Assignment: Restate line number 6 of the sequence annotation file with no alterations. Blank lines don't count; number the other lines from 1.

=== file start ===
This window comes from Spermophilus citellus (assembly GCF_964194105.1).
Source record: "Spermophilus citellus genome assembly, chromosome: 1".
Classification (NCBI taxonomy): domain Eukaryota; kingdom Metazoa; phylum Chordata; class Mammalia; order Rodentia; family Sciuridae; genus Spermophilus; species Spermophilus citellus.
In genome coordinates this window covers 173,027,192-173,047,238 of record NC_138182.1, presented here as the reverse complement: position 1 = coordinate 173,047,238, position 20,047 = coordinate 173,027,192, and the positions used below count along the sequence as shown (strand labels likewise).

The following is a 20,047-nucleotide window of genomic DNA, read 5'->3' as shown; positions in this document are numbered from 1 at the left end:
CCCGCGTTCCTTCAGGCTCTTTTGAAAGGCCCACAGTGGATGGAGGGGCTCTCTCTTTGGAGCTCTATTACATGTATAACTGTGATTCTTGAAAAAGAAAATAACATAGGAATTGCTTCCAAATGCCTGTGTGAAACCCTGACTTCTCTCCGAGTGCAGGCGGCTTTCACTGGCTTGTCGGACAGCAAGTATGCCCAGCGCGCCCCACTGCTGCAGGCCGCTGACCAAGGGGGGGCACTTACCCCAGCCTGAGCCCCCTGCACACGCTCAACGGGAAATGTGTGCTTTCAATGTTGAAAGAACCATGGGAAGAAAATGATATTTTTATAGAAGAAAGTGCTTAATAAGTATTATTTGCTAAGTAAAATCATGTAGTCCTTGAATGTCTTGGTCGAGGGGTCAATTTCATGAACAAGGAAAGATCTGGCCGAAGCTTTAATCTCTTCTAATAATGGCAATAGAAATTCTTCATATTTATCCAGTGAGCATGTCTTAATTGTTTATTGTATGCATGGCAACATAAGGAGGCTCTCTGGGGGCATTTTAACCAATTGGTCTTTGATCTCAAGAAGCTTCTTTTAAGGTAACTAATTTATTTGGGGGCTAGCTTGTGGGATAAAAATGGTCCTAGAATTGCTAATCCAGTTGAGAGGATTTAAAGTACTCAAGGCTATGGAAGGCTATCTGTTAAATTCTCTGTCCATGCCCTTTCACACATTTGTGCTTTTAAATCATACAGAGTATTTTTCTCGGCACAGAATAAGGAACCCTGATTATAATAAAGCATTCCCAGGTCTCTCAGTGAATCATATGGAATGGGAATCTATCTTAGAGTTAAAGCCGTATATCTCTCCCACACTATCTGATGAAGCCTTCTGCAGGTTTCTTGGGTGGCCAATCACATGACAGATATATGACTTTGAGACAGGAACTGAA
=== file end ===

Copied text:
CCCGCGTTCCTTCAGGCTCTTTTGAAAGGCCCACAGTGGATGGAGGGGCTCTCTCTTTGGAGCTCTATTACATGTATAACTGTGATTCTTGAAAAAGAAAATAACATAGGAATTGCTTCCAAATGCCTGTGTGAAACCCTGACTTCTCTCCGAGTGCAGGCGGCTTTCACTGGCTTGTCGGACAGCAAGTATGCCCAGCGCGCCCCACTGCTGCAGGCCGCTGACCAAGGGGGGGCACTTACCCCAGCCTGAGCCCCCTGCACACGCTCAACGGGAAATGTGTGCTTTCAATGTTGAAAGAACCATGGGAAGAAAATGATATTTTTATAGAAGAAAGTGCTTAATAAGTATTATTTGCTAAGTAAAATCATGTAGTCCTTGAATGTCTTGGTCGAGGGGTCAATTTCATGAACAAGGAAAGATCTGGCCGAAGCTTTAATCTCTTCTAATAATGGCAATAGAAATTCTTCATATTTATCCAGTGAGCATGTCTTAATTGTTTATTGTATGCATGGCAACATAAGGAGGCTCTCTGGGGGCATTTTAACCAATTGGTCTTTGATCTCAAGAAGCTTCTTTTAAGGTAACTAATTTATTTGGGGGCTAGCTTGTGGGATAAAAATGGTCCTAGAATTGCTAATCCAGTTGAGAGGATTTAAAGTACTCAAGGCTATGGAAGGCTATCTGTTAAATTCTCTGTCCATGCCCTTTCACACATTTGTGCTTTTAAATCATACAGAGTATTTTTCTCGGCACAGAATAAGGAACCCTGATTATAATAAAGCATTCCCAGGTCTCTCAGTGAATCATATGGAATGGGAATCTATCTTAGAGTTAAAGCCGTATATCTCTCCCACACTATCTGATGAAGCCTTCTGCAGGTTTCTTGGGTGGCCAATCACATGACAGATATATGACTTTGAGACAGGAACTGAA